|A Spanish-Apache Duel
||[Jun. 1st, 2012|03:30 pm]
I really ought to be more timely with these, though lately it's been primarily circumstance keeping me from posting progress reports rather than laziness.
PROGRESS REPORT FOR 5/28-30/12
New Words: 3750 (1550 / 900 / 1300) on Chapter 6 ("The Presidio") of Arizona. Alejandro, now a lieutenant in the Spanish army, and Itsa-Ichii, a full-fledged Apache warrior, spot each other during an Apache attack on Fort Tucson, and can't decide if they hate or admire what they see.
Total Words: 125700. This puts me at the halfway point to my total projected word count.
Reason(s) For Stopping: Usually nightfall; the computer monitor in an unfortunately dark room at night gives me headaches.
Book Year: 1782.
Mammalian Assistance: Vegas guarded his box pile while Nugget guarded my lap, while also wanting constant recognition (in the form of petting) while she was doing so.
Exercise: Round-trip walks to campus, walking Tucker around the neighborhood.
Stimulants: Occasional Dr. Pepper, some orange and fruit punch snow cones.
Today's Opening Passage(s):
Monday: In 1782, when Alejandro was eighteen, he took the blue collar of a lieutenant in the regular army of New Spain and left for the San Agustin del Tucson presidio. The giant black Andalusian had long since become Alejandro’s closest companion—the young man assumed if he were to find his own Companions as the king had, he would do so in the army. As Alejandro explained to the animal that with luck they would fight the marauding savages who stole him those years ago, the horse’s head thrust forward with curiosity as if he could already see the fort.
Tuesday: Her band had been afraid to attack the Spaniards’ walls, but Itsa-Ichii had not been afraid to draw close enough to them again and again to study them. How high—less than twice a man. How thick—less than half a man. And through the odd gaps in that wall that didn’t quite connect at the edges, she could see how few white-eye soldiers were inside, and what poor shots they were. She saw the foolish, weak Pimas who served them. Most of all, she saw how the Spanish didn’t even care about their horses enough to protect them by keeping them inside the walls, or have men guarding the fences.
Wednesday: The attack came around ten on the Sunday morning of May 1st and assaulted the presidio in two waves: Sweeping from the north around to Indian Town and their old enemies the Pimas, who showed little resistance, and then the fort itself. Itsa-Ichii was part of the attack against Fort Tucson, and though she was not the leader, many followed her.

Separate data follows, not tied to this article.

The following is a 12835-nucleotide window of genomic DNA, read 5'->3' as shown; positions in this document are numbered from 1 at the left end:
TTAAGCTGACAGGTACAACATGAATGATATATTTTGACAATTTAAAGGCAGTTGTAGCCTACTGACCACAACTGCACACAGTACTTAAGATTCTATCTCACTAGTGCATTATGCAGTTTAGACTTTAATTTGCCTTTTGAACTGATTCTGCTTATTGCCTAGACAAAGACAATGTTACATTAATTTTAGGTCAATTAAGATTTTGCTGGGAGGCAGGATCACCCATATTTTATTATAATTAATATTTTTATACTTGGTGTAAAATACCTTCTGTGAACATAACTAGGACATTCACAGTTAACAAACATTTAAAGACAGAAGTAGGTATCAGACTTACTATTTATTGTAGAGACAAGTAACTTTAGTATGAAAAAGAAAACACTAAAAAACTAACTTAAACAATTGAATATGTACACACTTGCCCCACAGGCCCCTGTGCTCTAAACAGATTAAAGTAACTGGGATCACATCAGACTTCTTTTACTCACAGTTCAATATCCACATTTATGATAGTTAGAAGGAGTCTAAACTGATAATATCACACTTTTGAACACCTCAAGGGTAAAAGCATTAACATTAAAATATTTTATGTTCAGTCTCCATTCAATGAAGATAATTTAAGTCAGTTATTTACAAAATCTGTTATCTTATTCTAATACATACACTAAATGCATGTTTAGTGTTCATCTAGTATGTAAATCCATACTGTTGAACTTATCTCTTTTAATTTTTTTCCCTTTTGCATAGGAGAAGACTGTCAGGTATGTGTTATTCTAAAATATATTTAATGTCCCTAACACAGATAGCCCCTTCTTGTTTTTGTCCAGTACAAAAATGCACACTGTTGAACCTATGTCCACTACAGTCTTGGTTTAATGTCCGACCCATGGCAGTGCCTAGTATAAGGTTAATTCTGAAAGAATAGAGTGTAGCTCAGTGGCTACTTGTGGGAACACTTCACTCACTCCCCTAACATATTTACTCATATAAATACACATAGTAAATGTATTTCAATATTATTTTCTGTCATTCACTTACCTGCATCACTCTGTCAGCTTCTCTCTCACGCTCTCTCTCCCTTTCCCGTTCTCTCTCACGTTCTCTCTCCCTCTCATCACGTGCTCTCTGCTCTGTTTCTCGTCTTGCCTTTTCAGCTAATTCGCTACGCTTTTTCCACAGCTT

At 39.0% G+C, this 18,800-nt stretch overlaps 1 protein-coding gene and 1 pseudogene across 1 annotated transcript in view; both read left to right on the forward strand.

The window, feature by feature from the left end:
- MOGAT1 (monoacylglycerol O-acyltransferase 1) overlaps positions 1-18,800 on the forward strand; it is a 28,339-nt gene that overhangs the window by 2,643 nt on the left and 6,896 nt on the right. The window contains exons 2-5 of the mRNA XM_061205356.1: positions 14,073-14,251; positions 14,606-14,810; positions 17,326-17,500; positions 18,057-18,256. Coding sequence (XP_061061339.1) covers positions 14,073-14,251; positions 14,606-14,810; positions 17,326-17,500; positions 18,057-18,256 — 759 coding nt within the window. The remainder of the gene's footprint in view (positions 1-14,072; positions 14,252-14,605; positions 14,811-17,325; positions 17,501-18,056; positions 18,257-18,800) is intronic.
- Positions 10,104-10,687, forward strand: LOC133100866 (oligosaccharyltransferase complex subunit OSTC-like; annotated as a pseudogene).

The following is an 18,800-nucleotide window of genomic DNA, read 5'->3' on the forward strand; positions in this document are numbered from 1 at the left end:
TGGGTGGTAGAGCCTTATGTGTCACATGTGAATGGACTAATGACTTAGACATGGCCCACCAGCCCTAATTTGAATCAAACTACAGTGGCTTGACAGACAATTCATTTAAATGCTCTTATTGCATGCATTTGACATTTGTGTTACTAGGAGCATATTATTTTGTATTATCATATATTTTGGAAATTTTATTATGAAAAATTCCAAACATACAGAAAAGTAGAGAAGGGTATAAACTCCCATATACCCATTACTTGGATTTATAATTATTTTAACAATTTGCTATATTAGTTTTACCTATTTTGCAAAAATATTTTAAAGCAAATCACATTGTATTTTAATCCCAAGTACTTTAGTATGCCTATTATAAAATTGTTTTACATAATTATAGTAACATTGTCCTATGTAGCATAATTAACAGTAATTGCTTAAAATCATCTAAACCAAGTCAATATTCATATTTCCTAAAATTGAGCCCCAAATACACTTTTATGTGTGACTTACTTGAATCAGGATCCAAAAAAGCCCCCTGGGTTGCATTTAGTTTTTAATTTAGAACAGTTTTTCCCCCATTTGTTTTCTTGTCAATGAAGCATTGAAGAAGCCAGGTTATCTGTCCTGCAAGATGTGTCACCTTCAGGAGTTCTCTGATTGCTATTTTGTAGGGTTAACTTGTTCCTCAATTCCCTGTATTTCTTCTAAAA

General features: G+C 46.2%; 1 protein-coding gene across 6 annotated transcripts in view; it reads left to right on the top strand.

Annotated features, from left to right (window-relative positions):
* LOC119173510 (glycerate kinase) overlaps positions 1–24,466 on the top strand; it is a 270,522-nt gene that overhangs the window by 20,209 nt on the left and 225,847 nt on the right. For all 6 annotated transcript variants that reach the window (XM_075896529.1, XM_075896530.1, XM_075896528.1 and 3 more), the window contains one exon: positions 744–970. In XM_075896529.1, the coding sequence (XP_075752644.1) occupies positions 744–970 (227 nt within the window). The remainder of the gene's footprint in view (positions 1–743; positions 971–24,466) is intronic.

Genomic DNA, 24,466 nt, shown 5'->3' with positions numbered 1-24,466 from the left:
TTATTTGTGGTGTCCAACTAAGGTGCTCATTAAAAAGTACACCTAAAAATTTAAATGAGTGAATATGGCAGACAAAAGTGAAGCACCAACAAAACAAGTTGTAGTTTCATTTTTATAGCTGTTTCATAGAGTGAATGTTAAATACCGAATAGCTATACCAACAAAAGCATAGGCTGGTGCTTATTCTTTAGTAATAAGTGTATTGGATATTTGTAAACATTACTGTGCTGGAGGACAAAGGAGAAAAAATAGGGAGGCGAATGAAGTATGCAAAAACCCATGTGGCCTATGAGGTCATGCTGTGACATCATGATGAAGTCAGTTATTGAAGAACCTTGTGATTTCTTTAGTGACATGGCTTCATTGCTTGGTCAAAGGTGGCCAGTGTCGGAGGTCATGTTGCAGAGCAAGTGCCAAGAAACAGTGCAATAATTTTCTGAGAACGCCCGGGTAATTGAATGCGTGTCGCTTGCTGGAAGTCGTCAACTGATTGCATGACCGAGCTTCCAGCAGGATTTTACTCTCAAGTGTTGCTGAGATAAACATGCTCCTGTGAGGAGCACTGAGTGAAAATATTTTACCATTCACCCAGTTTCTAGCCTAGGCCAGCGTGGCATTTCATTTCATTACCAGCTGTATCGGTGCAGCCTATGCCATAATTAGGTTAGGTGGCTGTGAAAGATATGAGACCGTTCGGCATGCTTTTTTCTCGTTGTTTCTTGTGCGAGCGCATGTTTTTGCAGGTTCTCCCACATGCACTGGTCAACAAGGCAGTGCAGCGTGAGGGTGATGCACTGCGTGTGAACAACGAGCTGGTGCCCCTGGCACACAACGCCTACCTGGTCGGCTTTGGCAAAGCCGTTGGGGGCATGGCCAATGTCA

Darling Du Jour: Morale was still low and the officers still cared little for how much training the men received. Alejandro knew he could improve their skills…if he could get their attention.
As the year entered March and the winds were still frigid, he came up with his answer: He would challenge them to outdo him.
Not simply outshoot them. That would only be seen as arrogance, and even the famous Spaniard competitive machismo, honed by Moors in past centuries and Apaches now, did not extend to mere target practice. So Alejandro stripped down to nothing but his pants—bare above the waist and bare feet on a windy forty degree day—and thus began holing a target.
The other officers—besides his brother, who knew at once was the young man was about—ignored him except to jeer and ridicule the “crazy farmer”. But the soldiers were studying him more closely. This Lieutenant Alvarez might be an officer from a wealthy villa, they groused, and crazy, but how could they let him show them up like that? One by one the soldiers, to the dismay of the officers, pulled off their boots, stripped to the waist, and answered his challenge.
So thanks to Alejandro, they were ready when the Apache attacked the still-unfinished Fort Tucson in May.
Submissions Sent Out In May: None. Partly intentional and partly happenstance, this marks the first time in eight years that I went for a full month without sending out any short stories and/or poems.
Non-Research / Review Books In Progress: dancinghorse; V: The Second Generation by Kenneth Johnson.